For many years, the industry has been guided to a liquid filter cartridge with an outside diameter (OD) measuring 2.5" or so with an inside diameter (ID) measuring 1", and a length that varied from 5" to 40". Of course, there are always a few exceptions. Learn more.
Many engineers may wonder if it is possible to have flashing liquid flow in a control valve even if flow is not choked. The short answer is yes, but it is not very common. This article provides a more detailed answer to this question.
I was recently asked how the installed flow characteristic of an equal percentage valve in a system that includes a significant amount of pipe or other pressure-consuming elements “magically” becomes a linear, or approximately linear, installed flow characteristic.
The iPolymer PTFE Pressure Regulator is designed for use with high purity water systems and aggressive chemical applications to regulate and maintain a constant pressure downstream of the valve and prevent over-pressurization of sensitive equipment.
In the chemical processing industry, a significant percentage of measurement devices are not correctly matched to their application. This leads to decreased quality and consistency in their operation.
Valve sizing and proper application of control valves have always gone hand-in-hand. However, the tools available to valve users have changed and improved significantly over time.
Inside of plants today, AC motors are becoming the industry standard. Many plants are shifting to AC motors from hydraulic motors or DC motors when powering heavy loads, which were more popular in the past. This shift can be attributed to a variety of reasons and most have to do with cost.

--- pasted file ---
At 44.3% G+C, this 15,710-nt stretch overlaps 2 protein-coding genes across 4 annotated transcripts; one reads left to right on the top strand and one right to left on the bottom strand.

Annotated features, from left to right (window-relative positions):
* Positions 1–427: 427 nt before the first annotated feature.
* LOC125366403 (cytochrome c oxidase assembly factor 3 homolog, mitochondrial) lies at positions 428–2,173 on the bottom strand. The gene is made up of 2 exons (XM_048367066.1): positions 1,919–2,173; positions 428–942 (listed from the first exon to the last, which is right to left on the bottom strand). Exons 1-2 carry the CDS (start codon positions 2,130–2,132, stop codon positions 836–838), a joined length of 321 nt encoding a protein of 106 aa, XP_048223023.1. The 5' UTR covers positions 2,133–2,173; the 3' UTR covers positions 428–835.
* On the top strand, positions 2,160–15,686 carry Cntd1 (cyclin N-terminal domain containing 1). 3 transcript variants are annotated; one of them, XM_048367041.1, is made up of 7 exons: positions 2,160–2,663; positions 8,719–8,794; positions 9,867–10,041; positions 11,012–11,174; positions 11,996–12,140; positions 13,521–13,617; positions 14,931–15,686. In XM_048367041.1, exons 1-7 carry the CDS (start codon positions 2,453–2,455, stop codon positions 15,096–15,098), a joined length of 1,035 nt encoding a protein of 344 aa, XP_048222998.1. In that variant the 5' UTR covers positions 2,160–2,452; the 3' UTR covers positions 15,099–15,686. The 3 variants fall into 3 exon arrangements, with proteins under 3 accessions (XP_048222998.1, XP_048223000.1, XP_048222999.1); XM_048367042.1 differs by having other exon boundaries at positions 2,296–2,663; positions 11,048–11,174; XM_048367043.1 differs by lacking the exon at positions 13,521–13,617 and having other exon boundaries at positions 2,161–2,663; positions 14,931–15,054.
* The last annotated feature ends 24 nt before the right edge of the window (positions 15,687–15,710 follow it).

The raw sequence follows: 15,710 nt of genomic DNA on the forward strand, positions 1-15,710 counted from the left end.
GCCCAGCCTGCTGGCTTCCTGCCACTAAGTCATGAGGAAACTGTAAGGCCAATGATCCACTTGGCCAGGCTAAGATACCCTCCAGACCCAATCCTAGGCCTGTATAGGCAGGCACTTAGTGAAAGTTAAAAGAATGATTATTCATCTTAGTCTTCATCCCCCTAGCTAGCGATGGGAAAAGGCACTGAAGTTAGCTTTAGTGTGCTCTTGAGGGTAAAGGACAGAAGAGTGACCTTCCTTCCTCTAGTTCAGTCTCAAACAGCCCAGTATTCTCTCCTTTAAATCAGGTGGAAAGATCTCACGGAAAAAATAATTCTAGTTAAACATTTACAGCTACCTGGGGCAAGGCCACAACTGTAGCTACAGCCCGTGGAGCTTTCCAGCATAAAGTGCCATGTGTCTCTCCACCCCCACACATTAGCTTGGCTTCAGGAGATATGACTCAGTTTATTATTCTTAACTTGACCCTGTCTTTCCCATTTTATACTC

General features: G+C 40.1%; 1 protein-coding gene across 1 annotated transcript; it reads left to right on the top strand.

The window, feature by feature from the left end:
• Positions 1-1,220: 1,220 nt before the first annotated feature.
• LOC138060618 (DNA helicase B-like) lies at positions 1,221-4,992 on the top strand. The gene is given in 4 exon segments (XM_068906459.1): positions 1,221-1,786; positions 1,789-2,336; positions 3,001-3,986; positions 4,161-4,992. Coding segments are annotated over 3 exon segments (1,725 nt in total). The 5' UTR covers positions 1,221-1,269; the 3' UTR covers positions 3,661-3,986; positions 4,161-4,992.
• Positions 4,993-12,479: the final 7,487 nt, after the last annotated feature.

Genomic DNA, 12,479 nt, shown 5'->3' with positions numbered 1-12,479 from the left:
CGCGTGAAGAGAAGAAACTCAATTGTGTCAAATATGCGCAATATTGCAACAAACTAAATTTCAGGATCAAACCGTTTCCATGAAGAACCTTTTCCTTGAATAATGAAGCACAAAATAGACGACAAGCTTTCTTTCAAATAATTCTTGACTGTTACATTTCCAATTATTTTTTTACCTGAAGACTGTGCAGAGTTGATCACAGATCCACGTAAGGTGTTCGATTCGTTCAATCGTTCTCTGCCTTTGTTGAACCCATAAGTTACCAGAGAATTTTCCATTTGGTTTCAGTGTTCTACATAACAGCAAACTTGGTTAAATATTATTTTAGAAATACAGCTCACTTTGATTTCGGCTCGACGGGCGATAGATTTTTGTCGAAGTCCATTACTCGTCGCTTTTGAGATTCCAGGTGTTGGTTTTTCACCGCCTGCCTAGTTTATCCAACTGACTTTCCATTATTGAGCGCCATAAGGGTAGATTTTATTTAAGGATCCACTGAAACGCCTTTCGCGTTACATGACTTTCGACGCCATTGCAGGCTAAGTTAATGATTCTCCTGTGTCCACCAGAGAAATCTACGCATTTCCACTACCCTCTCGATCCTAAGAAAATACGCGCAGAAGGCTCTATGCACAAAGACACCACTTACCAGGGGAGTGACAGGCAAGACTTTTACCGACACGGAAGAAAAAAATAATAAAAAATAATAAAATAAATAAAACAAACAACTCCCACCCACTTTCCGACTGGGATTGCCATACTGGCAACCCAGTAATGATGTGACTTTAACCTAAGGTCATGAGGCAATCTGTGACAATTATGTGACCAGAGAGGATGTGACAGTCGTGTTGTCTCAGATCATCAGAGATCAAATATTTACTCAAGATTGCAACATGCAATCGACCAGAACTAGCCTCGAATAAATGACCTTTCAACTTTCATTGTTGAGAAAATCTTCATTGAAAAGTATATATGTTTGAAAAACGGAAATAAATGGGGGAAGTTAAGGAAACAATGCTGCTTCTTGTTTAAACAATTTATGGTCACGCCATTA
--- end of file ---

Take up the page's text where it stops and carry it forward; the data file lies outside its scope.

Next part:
When selecting the pipes and valves for a cooling system, it is important to understand the options available—and the possible outcomes associated with each selection. Many factors can impact the effectiveness, longevity and quality of the overall cooling system. Learn more.
United Electric Controls has introduced a unique new family of HART capable transmitters that provides programmable switching functionality for industrial process monitoring applications. The One Series 1XTXSW transmitter line is the first to integrate HART 7 compatible 4-20 mA output. Lean more.
Workplace safety is—or should be—a primary focus of every organization, regardless of whether we’re talking about a classroom, an office, a manufacturing facility, or an oil rig. Employees deserve a workspace that is as safe and secure as it can possibly be.
Sysmac is the latest machine automation platform from Omron with integration throughout: from controller to software.
Plant engineers often fail to incorporate correct lubrication into system processes and do not realize its critical importance until something goes wrong.
This is Part IV in a four-part series based on the contents of the new textbook, “Control Valve Application Technology, Techniques and Considerations for Properly Selecting the Right Control Valve.”